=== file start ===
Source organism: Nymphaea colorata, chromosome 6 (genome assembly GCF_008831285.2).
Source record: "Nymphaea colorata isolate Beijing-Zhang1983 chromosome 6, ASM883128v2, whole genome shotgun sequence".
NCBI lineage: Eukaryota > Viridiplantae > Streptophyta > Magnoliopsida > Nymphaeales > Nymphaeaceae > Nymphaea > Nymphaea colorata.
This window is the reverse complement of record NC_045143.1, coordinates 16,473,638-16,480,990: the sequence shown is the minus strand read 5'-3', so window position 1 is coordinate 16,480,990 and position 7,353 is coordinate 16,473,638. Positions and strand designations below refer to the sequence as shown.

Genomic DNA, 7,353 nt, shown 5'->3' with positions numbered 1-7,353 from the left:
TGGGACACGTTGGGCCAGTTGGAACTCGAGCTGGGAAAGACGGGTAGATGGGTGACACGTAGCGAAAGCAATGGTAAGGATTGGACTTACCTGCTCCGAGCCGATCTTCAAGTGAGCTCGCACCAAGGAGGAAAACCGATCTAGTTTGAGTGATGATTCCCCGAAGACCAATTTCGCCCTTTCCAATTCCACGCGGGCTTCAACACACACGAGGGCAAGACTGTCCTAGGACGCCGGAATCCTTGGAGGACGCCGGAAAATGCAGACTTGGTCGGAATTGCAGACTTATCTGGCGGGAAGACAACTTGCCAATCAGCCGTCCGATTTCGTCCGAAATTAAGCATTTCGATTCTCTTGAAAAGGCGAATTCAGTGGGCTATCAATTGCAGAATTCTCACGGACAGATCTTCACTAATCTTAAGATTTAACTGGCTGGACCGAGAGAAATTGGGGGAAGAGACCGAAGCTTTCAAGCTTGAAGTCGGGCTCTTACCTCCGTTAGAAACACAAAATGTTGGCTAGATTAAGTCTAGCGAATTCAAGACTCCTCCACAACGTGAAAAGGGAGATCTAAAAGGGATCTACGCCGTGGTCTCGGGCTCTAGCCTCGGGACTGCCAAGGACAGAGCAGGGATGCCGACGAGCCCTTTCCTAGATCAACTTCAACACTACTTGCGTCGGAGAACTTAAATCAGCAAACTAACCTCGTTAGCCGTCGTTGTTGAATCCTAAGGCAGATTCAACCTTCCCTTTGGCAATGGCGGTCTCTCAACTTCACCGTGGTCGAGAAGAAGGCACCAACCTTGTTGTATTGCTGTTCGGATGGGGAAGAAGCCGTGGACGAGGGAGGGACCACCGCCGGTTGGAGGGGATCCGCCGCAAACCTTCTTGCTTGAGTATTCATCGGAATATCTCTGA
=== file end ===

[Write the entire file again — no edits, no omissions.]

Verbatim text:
Source organism: Nymphaea colorata, chromosome 6 (genome assembly GCF_008831285.2).
Source record: "Nymphaea colorata isolate Beijing-Zhang1983 chromosome 6, ASM883128v2, whole genome shotgun sequence".
NCBI lineage: Eukaryota > Viridiplantae > Streptophyta > Magnoliopsida > Nymphaeales > Nymphaeaceae > Nymphaea > Nymphaea colorata.
This window is the reverse complement of record NC_045143.1, coordinates 16,473,638-16,480,990: the sequence shown is the minus strand read 5'-3', so window position 1 is coordinate 16,480,990 and position 7,353 is coordinate 16,473,638. Positions and strand designations below refer to the sequence as shown.

Genomic DNA, 7,353 nt, shown 5'->3' with positions numbered 1-7,353 from the left:
TGGGACACGTTGGGCCAGTTGGAACTCGAGCTGGGAAAGACGGGTAGATGGGTGACACGTAGCGAAAGCAATGGTAAGGATTGGACTTACCTGCTCCGAGCCGATCTTCAAGTGAGCTCGCACCAAGGAGGAAAACCGATCTAGTTTGAGTGATGATTCCCCGAAGACCAATTTCGCCCTTTCCAATTCCACGCGGGCTTCAACACACACGAGGGCAAGACTGTCCTAGGACGCCGGAATCCTTGGAGGACGCCGGAAAATGCAGACTTGGTCGGAATTGCAGACTTATCTGGCGGGAAGACAACTTGCCAATCAGCCGTCCGATTTCGTCCGAAATTAAGCATTTCGATTCTCTTGAAAAGGCGAATTCAGTGGGCTATCAATTGCAGAATTCTCACGGACAGATCTTCACTAATCTTAAGATTTAACTGGCTGGACCGAGAGAAATTGGGGGAAGAGACCGAAGCTTTCAAGCTTGAAGTCGGGCTCTTACCTCCGTTAGAAACACAAAATGTTGGCTAGATTAAGTCTAGCGAATTCAAGACTCCTCCACAACGTGAAAAGGGAGATCTAAAAGGGATCTACGCCGTGGTCTCGGGCTCTAGCCTCGGGACTGCCAAGGACAGAGCAGGGATGCCGACGAGCCCTTTCCTAGATCAACTTCAACACTACTTGCGTCGGAGAACTTAAATCAGCAAACTAACCTCGTTAGCCGTCGTTGTTGAATCCTAAGGCAGATTCAACCTTCCCTTTGGCAATGGCGGTCTCTCAACTTCACCGTGGTCGAGAAGAAGGCACCAACCTTGTTGTATTGCTGTTCGGATGGGGAAGAAGCCGTGGACGAGGGAGGGACCACCGCCGGTTGGAGGGGATCCGCCGCAAACCTTCTTGCTTGAGTATTCATCGGAATATCTCTGA